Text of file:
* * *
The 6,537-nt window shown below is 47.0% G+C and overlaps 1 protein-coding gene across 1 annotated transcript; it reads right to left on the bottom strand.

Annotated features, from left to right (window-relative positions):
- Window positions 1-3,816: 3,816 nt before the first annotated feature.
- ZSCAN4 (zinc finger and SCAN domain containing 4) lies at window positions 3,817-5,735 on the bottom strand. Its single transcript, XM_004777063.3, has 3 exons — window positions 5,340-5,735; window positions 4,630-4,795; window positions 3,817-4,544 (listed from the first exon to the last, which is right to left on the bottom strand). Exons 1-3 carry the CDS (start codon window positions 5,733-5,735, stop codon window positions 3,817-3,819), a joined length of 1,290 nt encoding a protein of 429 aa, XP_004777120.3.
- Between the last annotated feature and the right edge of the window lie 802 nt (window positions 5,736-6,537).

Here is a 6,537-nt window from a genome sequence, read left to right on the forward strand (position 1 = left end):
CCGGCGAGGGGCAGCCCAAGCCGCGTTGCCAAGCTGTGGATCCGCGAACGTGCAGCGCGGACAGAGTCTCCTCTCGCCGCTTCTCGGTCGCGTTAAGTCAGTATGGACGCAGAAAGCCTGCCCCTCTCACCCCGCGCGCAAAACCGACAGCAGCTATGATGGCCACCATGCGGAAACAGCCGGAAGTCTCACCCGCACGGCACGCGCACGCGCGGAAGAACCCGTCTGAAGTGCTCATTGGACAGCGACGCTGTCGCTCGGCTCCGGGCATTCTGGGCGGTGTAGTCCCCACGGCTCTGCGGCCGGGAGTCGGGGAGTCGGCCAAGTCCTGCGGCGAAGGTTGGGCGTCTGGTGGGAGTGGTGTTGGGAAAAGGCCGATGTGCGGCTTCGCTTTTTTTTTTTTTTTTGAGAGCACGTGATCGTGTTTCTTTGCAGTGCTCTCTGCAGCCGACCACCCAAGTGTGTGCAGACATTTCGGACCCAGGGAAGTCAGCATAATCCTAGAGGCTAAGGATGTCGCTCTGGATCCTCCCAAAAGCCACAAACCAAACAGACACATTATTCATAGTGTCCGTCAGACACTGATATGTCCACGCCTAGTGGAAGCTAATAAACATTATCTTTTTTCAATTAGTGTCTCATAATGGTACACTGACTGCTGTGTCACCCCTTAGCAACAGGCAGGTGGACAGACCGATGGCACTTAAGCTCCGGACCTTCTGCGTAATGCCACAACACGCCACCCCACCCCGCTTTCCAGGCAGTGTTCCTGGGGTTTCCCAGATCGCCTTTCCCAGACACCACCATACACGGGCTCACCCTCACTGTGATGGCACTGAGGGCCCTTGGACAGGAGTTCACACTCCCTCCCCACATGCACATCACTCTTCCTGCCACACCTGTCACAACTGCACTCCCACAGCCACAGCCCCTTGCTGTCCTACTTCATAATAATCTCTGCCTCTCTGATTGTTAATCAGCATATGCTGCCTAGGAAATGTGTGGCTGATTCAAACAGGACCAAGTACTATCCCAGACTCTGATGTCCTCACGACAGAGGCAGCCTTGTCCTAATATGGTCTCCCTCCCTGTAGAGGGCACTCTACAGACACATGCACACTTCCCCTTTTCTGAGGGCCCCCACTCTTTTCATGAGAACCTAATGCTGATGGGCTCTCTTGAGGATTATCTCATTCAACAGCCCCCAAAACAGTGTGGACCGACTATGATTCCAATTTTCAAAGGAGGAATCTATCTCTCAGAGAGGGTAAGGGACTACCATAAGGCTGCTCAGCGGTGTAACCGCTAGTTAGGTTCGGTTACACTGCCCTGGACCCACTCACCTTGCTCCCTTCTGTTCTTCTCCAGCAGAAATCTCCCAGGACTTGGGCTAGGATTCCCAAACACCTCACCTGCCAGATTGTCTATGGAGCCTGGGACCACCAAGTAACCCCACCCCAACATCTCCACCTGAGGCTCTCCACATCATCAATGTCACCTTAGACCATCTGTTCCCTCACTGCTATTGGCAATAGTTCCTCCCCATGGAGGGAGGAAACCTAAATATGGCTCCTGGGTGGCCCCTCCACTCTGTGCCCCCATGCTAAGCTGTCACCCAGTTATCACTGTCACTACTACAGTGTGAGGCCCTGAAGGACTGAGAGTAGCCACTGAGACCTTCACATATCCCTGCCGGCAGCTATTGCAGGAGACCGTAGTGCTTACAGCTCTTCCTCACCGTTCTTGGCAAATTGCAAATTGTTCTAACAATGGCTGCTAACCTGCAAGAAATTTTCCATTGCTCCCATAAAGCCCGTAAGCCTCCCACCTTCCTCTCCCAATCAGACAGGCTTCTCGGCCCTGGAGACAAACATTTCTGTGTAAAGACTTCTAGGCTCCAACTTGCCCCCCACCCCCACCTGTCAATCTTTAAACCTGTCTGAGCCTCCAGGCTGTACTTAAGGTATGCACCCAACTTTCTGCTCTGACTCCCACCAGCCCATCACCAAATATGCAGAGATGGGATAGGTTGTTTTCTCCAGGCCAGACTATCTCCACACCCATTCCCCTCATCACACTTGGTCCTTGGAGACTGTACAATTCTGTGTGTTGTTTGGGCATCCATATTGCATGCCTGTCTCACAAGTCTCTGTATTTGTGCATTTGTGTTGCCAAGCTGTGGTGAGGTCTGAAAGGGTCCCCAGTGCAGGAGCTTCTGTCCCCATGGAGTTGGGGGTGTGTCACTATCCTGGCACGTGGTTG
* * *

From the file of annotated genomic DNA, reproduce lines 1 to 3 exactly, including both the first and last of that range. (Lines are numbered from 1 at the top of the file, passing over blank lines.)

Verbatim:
The 6,537-nt window shown below is 47.0% G+C and overlaps 1 protein-coding gene across 1 annotated transcript; it reads right to left on the bottom strand.

Annotated features, from left to right (window-relative positions):
- Window positions 1-3,816: 3,816 nt before the first annotated feature.